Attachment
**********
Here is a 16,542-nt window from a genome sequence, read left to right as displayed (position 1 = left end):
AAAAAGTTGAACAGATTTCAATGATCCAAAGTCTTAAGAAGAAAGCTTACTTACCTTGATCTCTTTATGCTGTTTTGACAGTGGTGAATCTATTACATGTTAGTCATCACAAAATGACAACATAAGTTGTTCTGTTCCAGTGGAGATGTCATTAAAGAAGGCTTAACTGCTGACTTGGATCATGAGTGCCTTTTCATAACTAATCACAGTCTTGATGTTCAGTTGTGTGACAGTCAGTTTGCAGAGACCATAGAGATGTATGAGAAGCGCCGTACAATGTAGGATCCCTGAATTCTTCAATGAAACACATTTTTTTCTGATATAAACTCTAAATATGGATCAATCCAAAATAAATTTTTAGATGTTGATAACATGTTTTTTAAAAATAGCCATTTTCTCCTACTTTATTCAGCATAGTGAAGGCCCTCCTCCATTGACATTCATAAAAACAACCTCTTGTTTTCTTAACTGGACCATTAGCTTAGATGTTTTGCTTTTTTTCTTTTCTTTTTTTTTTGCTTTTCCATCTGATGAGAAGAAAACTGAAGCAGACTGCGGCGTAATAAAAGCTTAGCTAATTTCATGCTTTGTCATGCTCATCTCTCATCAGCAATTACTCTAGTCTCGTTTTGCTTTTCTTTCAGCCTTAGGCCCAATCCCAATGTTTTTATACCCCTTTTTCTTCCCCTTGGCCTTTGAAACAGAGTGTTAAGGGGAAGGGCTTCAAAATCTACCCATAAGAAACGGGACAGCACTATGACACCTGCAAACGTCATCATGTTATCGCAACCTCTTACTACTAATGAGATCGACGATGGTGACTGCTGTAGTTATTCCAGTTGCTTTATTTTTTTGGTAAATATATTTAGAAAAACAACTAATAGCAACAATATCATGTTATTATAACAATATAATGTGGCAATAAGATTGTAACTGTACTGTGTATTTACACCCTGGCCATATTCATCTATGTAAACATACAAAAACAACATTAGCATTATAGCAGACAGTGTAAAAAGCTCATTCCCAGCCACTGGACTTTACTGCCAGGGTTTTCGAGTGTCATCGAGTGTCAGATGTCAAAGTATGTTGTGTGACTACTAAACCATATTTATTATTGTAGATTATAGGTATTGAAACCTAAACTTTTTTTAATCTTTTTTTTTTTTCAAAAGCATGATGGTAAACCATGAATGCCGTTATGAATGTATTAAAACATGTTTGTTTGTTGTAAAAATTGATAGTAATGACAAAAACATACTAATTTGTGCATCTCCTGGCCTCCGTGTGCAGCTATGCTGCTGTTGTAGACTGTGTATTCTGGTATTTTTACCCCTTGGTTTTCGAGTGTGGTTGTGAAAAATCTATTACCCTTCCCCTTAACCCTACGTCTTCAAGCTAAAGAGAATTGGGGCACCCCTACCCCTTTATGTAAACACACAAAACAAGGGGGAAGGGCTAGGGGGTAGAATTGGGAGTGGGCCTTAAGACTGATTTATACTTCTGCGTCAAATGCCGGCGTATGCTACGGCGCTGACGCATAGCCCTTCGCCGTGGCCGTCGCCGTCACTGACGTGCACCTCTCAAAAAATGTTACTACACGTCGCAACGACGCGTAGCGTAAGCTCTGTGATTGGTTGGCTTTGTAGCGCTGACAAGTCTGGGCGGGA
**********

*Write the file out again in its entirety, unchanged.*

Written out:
Here is a 16,542-nt window from a genome sequence, read left to right as displayed (position 1 = left end):
AAAAAGTTGAACAGATTTCAATGATCCAAAGTCTTAAGAAGAAAGCTTACTTACCTTGATCTCTTTATGCTGTTTTGACAGTGGTGAATCTATTACATGTTAGTCATCACAAAATGACAACATAAGTTGTTCTGTTCCAGTGGAGATGTCATTAAAGAAGGCTTAACTGCTGACTTGGATCATGAGTGCCTTTTCATAACTAATCACAGTCTTGATGTTCAGTTGTGTGACAGTCAGTTTGCAGAGACCATAGAGATGTATGAGAAGCGCCGTACAATGTAGGATCCCTGAATTCTTCAATGAAACACATTTTTTTCTGATATAAACTCTAAATATGGATCAATCCAAAATAAATTTTTAGATGTTGATAACATGTTTTTTAAAAATAGCCATTTTCTCCTACTTTATTCAGCATAGTGAAGGCCCTCCTCCATTGACATTCATAAAAACAACCTCTTGTTTTCTTAACTGGACCATTAGCTTAGATGTTTTGCTTTTTTTCTTTTCTTTTTTTTTTGCTTTTCCATCTGATGAGAAGAAAACTGAAGCAGACTGCGGCGTAATAAAAGCTTAGCTAATTTCATGCTTTGTCATGCTCATCTCTCATCAGCAATTACTCTAGTCTCGTTTTGCTTTTCTTTCAGCCTTAGGCCCAATCCCAATGTTTTTATACCCCTTTTTCTTCCCCTTGGCCTTTGAAACAGAGTGTTAAGGGGAAGGGCTTCAAAATCTACCCATAAGAAACGGGACAGCACTATGACACCTGCAAACGTCATCATGTTATCGCAACCTCTTACTACTAATGAGATCGACGATGGTGACTGCTGTAGTTATTCCAGTTGCTTTATTTTTTTGGTAAATATATTTAGAAAAACAACTAATAGCAACAATATCATGTTATTATAACAATATAATGTGGCAATAAGATTGTAACTGTACTGTGTATTTACACCCTGGCCATATTCATCTATGTAAACATACAAAAACAACATTAGCATTATAGCAGACAGTGTAAAAAGCTCATTCCCAGCCACTGGACTTTACTGCCAGGGTTTTCGAGTGTCATCGAGTGTCAGATGTCAAAGTATGTTGTGTGACTACTAAACCATATTTATTATTGTAGATTATAGGTATTGAAACCTAAACTTTTTTTAATCTTTTTTTTTTTTCAAAAGCATGATGGTAAACCATGAATGCCGTTATGAATGTATTAAAACATGTTTGTTTGTTGTAAAAATTGATAGTAATGACAAAAACATACTAATTTGTGCATCTCCTGGCCTCCGTGTGCAGCTATGCTGCTGTTGTAGACTGTGTATTCTGGTATTTTTACCCCTTGGTTTTCGAGTGTGGTTGTGAAAAATCTATTACCCTTCCCCTTAACCCTACGTCTTCAAGCTAAAGAGAATTGGGGCACCCCTACCCCTTTATGTAAACACACAAAACAAGGGGGAAGGGCTAGGGGGTAGAATTGGGAGTGGGCCTTAAGACTGATTTATACTTCTGCGTCAAATGCCGGCGTATGCTACGGCGCTGACGCATAGCCCTTCGCCGTGGCCGTCGCCGTCACTGACGTGCACCTCTCAAAAAATGTTACTACACGTCGCAACGACGCGTAGCGTAAGCTCTGTGATTGGTTGGCTTTGTAGCGCTGACAAGTCTGGGCGGGA